Sunday, November 8, 2015

Bubbly No-Knead Pizza Crust

I think my family let me have the bubbliest piece because they love me.

I ran across this recipe while browsing King Arthur Flour's blog Flourish a couple of weeks ago. The post was written by one of the KAF owner employees I met when I was there for a baking class--Julia Reed was assigned to take some pics in the Baking Education Center and she was such a warm person with a great sense of humor. At any rate, she titled this post "The Best Pizza You'll Ever Make" and it's true. I've made a LOT of pizzas in my day, and I really think this one was the best--and simplest. The crust got delightfully bubbly, crisp, and chewy, and it had a fabulous flavor all on its own. Then with the toppings...mmm. Just perfect. And the dough prep involved no kneading at all--just a little stirring, folding, and waiting. If you want to see a great tutorial with detailed pics of the process, click here. Below is how I did it, but know that I referred back to the Flourish post several times just to be sure I was on the right track.
So, if you're into pizza and want to experience an airy, bubbly homemade crust, you have to try this recipe. You just have to.

No-Knead Pizza Crust
    --adapted from Flourish/

  • 4 cups King Arthur Unbleached All Purpose Flour, plus more for dusting (Note: I used half AP and half bread flour one time and it made this pizza even better.)
  • 1/4 teaspoon instant yeast
  • 1 teaspoon sugar
  • 2 teaspoons salt
  • 1 1/2 cup warmish water
Note: This pizza turns out best if you have a baking stone, or even better, a sheet of baking steel (which I do not yet have).
Mix all of the ingredients in a large bowl. Dough might look a little dry now, but it will turn gooey and wet over while it ferments/rises. Cover bowl and allow dough to rise 24 hours.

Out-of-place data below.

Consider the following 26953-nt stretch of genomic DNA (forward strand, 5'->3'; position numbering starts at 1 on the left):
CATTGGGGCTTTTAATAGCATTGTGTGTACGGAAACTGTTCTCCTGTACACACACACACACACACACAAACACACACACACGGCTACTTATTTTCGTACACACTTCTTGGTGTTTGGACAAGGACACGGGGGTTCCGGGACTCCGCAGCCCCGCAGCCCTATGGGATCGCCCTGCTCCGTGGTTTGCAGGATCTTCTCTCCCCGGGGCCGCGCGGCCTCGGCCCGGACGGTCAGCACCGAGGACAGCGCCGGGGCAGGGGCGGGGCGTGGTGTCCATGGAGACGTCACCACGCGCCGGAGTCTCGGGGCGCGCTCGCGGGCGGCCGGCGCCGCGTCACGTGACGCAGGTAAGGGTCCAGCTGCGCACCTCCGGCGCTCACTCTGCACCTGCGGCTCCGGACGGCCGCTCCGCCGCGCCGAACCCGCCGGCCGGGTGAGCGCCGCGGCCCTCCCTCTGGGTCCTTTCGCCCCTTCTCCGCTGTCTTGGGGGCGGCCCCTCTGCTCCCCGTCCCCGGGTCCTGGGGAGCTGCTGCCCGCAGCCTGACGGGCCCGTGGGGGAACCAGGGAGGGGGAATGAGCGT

When dough has risen and you're about 1 1/2 hours from wanting to eat pizza, preheat oven to 550 degrees Fahrenheit.
Turn dough out onto a heavily floured surface and cut in half. Working with one piece of dough at a time, stretch one end of the dough and fold over the middle third of the piece of dough. Then stretch the other end and fold over like a letter. Go to an unfolded side, stretch, and fold just like you did before, but with the opposite sides. Tuck all of the ends to the underside and place in a floured bowl. Cover. Repeat with the other piece of dough and allow to rise for 45-60 minutes.
Get all of your toppings ready. Line a pizza peel or underside of a baking sheet that will act as a peel.
Turn a piece of dough out onto a well-floured surface. With gentle fingertips, press and stretch dough from the center taking care not to squash the outer 1/2 to 1 inch of the circle you are forming. Then gently lift dough circle with your knuckles and allow dough to stretch with the force of gravity, gently moving your knuckles around the edge to stretch and enlarge the crust. Stretch to about a 12 inch diameter and then place on the prepared parchment. Cut the parchment in a circle about 1/2 to 1 inch larger than the crust.